Menu Sign In Contact FAQ

Trip Fairoaks to Turkey, and almost back

Report of a trip to Turkey, April 2014

Help yourself with a glass of raki – I hope you’ll enjoy our little adventure…

Pilot: 400h EASA PPL/IR with FAA piggyback IR
Pax: my wife who is a PPL/IR(R) and our three children aged 7 to 11.

Plane: 2000 PA-46 350P, 2100h TT. 200kts TAS at FL220 with 22usg/h fuel flow. 140usg capacity, but in practice with our load, 100usg, which is roughly 4h30 of autonomy. Pressurized, FIKI, GTN750/650 with Chartview, TAS, Stormscope, Avydine EX600 with downlink weather and onboard weather radar. EDM730 engine analyser. I have about 100h on it since buying it in June last year, including 20h of dual instruction.

All routes and briefings were done with RocketRoute. PPRs to Switzerland and Croatia simply by emails a couple of days prior to departure, although a couple of hours is enough. Switzerland requests a form, which is not available on the Lausanne website anymore, but you can simply ask for it by email to [email protected] and email it to [email protected]. PPR, flight permits, gas and oil bought via Turkish handlers Gozen [email protected]. PPR and flight permit to Macedonia (although not used) by email to the handlers ([email protected]) and to the permit office ([email protected]). My Jepp sub doesn’t cover Turkey, which means I didn’t get the charts from them, but I had the Navdata, and Rocketroute provides the plates. Jepp asked EUR1k for a trip kit, but I suspect this is more because their quote system is crap and can’t take into account what you already have. I passed anyway. I use Skydemon extensively as well, but their coverage stops at the Greek border; I used AirNavPro beyond that to get a moving map on the iPad, although the nav was done with the GTN.

11/4/2014 Fairoaks EGTF to Lausanne LSGL (2h30, 450nm, Z plan)
Aim was to pick up my family who had been skiing. To limit the amount of luggage carried to Turkey, we used to ship the ski stuff back to the UK. They picked it up directly from the hotel a couple of days after we left.
Route: BIG/N0185F150 IFR DCT DVR L10 RINTI/N0180F110 B3 CMB/N0190F190 B3 VATRI G40 ARSIL B13 SOMDA A6 DJL A1 SPR VFR, GC +7%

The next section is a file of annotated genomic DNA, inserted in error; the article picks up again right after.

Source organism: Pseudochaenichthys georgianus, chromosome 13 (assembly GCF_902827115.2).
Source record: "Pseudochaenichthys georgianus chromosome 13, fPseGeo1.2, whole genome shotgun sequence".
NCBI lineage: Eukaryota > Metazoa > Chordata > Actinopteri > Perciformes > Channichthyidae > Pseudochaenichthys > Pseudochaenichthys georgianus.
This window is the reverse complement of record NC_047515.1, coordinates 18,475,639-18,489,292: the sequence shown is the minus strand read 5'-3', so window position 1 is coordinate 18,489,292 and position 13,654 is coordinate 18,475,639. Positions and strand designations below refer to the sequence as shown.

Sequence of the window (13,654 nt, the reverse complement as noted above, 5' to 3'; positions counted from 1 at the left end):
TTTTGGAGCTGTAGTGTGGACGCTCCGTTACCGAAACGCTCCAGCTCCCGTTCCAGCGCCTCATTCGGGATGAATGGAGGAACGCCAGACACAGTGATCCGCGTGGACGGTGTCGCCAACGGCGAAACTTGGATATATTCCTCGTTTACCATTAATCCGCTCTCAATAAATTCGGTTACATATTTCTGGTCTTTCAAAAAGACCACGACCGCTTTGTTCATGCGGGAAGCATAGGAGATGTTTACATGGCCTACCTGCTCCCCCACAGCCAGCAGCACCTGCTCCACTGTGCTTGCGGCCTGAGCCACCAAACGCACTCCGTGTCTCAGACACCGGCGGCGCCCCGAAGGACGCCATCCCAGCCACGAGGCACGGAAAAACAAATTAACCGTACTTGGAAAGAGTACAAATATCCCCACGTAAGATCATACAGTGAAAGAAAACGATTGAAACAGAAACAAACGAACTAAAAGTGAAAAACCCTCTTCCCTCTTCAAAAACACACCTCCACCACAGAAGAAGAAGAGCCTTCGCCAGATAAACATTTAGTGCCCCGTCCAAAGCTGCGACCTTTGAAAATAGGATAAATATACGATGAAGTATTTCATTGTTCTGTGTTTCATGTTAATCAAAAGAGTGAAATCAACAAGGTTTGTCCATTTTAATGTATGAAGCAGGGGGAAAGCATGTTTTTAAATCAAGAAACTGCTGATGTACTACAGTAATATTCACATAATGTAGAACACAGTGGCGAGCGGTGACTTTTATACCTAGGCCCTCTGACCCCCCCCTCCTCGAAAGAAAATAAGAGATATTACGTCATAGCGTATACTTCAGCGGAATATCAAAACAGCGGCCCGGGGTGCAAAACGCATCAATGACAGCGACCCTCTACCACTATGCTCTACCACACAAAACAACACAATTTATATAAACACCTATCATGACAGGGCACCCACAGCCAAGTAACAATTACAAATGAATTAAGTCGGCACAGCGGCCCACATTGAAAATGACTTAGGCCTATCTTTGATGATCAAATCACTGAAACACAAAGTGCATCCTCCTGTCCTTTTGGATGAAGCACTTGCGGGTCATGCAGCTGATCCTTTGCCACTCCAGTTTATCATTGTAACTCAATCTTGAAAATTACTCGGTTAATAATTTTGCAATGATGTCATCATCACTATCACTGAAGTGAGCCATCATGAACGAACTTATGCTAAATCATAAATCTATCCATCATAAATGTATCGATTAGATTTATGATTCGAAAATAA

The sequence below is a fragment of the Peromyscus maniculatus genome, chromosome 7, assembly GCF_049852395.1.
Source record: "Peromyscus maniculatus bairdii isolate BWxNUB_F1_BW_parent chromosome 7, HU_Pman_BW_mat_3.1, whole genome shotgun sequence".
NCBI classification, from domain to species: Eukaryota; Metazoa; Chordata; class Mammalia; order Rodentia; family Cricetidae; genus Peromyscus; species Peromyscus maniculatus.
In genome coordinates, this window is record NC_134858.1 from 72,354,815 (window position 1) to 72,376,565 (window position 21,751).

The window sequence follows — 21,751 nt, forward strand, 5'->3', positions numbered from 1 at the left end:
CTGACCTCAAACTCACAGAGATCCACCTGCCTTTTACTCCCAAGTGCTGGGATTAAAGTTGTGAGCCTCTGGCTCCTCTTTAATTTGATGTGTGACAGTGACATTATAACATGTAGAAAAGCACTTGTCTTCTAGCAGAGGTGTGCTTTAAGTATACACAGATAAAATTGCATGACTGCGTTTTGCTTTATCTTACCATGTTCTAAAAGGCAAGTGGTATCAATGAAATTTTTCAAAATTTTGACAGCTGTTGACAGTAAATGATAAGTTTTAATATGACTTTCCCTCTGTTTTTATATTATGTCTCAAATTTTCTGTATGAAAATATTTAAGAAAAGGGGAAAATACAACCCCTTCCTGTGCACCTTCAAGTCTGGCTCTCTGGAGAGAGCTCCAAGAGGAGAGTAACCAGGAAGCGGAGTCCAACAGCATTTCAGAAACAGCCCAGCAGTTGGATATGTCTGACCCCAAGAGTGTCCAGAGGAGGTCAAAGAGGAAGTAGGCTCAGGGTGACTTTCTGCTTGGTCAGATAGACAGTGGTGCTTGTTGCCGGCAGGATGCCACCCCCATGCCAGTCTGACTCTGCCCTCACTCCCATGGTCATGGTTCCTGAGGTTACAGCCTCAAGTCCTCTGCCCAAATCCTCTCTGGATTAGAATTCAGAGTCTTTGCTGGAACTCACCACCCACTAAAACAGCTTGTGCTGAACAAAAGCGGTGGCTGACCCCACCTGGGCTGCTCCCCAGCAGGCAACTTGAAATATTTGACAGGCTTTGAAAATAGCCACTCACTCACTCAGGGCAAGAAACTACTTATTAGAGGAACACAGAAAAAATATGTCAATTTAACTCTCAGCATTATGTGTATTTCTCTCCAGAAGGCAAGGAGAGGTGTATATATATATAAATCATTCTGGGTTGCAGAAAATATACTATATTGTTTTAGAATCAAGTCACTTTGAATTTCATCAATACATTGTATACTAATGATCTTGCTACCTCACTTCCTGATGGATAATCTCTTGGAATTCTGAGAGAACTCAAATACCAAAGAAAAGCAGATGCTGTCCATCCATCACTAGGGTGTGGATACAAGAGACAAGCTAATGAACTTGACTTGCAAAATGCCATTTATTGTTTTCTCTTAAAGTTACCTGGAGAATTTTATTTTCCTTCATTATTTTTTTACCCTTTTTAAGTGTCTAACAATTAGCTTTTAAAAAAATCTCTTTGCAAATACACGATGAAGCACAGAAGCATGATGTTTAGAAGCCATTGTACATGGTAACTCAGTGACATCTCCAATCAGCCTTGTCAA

In practice doing this departure, you get an early join in controlled airspace, but then you have to stay on an easterly heading until you’re above the London arrivals, which with a Mirage takes a while (I get 600fpm at book settings). The flight was completely uneventful with many directs and I cancelled IFR early. There was a fairly extended CB sitting just over the ridge before Lake Geneva, which the big iron was frantically trying to avoid. I routed around it visually. Lausanne has an “info” frequency 118.825 on which you get the runway in use and wind info, you then switch to the airport frequency 123.2 and announce intentions and positions. The airport requires a bit of care: the runway is 800m long and is downward sloping towards the lake; it’s also not particularly easy to spot. In the Mirage, as long as you keep your speeds under control on the approach and touch down on the numbers, stopping is not an issue. I spent the flight pre-entering the flightplans for the next legs and didn’t take any pics of interest. Landing fees and fuel are fairly priced; the AVGAS pump has a very low fuel flow and it takes a while to refuel.

N41518 at Lausanne

12/4/2014 Lausanne to Corlu LTBU via Brac LDSB (3h planned, 2h45 actual flight time each).
Route: SPR/N0160F080 IFR G5 WIL DCT BERSU/N0195F190 N871 SUREP/N0200F210 UN871 DITON UL613 RIPUS UN850 GERSA Z50 RESIA UP131 ADOSA UL612 CHI UL614 LABIN L614 PUL N606 LOS/N180F120 W45 SPL SPL4N 520nm +14% GC

The procedure at Lausanne is to call Geneva Control from the ground (either via VHF 131.325 or mobile +41227471368) to get the clearance, then go back with the airport frequency until you leave the sector. The wind was calm so we used the downward sloping runway to take off; ground roll was less than 550m which is book for MTOW. I always make a note of the half way point of the runway and abort any take off I I haven’t reached 60kts before that (rotation speed is 70kts with two flaps down). After a right turn over the lake, we crossed over the runway and departed to the east to climb along the Alps before doing our crossing. Met was fine, with a 20kt tailwind, good viz above 10k feet, and cloud cover below us about 6/8. Despite the initial level of FL080 needed to get the route through Eurocontrol, I asked for FL210 which was granted, and as soon as we reached FL190 we got our right turn over the Alps.

We then flew abeam above Venice, but the height and the clouds didn’t give us a good view.

Italy is where the coverage of the downlink radar stops, which is a shame since it’s a great strategic tool – you can request small changes of heading to avoid build ups without having to get close and do some big avoidance turns. We still had TAF/METARS, cloud cover, and the onboard radar; none of that was showing much that could trouble us. Halfway across the Adriatic, we were handed over to Pula who cleared us for the ILS at Brac. We were still 150nm from destination and there is no ILS at Brac, but hey, never hurts to do some advance thinking! By then the cloud cover which had become complete cleared, and we got some fantastic views of the Croatian islands while slowly descending.

Landing was visual, refuelling immediate, landing fees and gas cheap, and everyone was very nice. After we paid the small fees, the lady realised we were not going landside and insisted on repaying us eur50.

There was a temporary hangar which had collapsed under the weight of snow, apparently.

Route to Corlu LTBU: SIPAL/N0195F200 L607 DBK R45 TAZ W47 POD L604 RETRA Y400 DISOR G18 FSK N128 PEREN G12 EKI 560nm +8% GC